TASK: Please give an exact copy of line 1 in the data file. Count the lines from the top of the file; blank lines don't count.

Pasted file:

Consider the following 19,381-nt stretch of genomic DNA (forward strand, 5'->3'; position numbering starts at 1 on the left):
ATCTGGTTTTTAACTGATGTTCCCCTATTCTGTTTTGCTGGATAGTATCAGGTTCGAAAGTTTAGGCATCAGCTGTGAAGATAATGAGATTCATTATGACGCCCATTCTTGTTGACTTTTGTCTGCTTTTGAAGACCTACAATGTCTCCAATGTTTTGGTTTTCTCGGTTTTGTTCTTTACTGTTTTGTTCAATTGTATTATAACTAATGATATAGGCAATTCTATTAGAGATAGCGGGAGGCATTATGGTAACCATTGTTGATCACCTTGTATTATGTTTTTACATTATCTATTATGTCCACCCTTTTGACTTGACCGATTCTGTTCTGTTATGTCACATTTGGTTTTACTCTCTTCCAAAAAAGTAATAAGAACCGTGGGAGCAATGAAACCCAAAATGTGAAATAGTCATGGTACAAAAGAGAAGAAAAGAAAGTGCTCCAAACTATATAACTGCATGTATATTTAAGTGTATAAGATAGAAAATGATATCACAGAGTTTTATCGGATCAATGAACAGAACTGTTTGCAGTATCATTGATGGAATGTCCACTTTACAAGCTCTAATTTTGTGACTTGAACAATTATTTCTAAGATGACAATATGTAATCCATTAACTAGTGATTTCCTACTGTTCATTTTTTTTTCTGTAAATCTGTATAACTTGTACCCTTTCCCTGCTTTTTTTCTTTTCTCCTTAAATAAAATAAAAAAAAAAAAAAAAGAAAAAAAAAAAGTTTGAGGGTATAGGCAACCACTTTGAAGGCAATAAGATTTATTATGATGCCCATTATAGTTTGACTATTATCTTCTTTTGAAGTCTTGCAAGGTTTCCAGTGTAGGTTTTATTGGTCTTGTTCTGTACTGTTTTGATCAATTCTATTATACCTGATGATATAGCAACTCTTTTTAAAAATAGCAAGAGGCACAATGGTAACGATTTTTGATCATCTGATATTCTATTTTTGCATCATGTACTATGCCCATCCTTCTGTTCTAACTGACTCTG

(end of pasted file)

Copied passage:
Consider the following 19,381-nt stretch of genomic DNA (forward strand, 5'->3'; position numbering starts at 1 on the left):